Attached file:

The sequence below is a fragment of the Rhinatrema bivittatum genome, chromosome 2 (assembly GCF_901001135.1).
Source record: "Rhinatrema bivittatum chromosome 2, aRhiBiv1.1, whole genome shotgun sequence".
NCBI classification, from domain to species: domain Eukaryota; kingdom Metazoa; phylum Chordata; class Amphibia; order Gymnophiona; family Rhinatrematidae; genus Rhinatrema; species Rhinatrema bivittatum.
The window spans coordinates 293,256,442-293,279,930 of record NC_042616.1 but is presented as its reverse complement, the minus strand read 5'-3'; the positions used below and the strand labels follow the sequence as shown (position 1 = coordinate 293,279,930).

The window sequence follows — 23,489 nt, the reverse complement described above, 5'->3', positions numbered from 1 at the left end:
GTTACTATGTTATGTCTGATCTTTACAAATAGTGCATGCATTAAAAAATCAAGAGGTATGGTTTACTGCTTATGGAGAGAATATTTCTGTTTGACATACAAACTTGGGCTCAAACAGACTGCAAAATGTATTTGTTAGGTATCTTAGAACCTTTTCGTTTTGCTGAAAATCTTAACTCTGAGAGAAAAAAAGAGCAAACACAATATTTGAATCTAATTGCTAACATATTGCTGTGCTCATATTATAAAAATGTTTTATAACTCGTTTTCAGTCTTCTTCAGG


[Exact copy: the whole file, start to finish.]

The sequence below is a fragment of the Rhinatrema bivittatum genome, chromosome 2 (assembly GCF_901001135.1).
Source record: "Rhinatrema bivittatum chromosome 2, aRhiBiv1.1, whole genome shotgun sequence".
NCBI classification, from domain to species: domain Eukaryota; kingdom Metazoa; phylum Chordata; class Amphibia; order Gymnophiona; family Rhinatrematidae; genus Rhinatrema; species Rhinatrema bivittatum.
The window spans coordinates 293,256,442-293,279,930 of record NC_042616.1 but is presented as its reverse complement, the minus strand read 5'-3'; the positions used below and the strand labels follow the sequence as shown (position 1 = coordinate 293,279,930).

The window sequence follows — 23,489 nt, the reverse complement described above, 5'->3', positions numbered from 1 at the left end:
GTTACTATGTTATGTCTGATCTTTACAAATAGTGCATGCATTAAAAAATCAAGAGGTATGGTTTACTGCTTATGGAGAGAATATTTCTGTTTGACATACAAACTTGGGCTCAAACAGACTGCAAAATGTATTTGTTAGGTATCTTAGAACCTTTTCGTTTTGCTGAAAATCTTAACTCTGAGAGAAAAAAAGAGCAAACACAATATTTGAATCTAATTGCTAACATATTGCTGTGCTCATATTATAAAAATGTTTTATAACTCGTTTTCAGTCTTCTTCAGG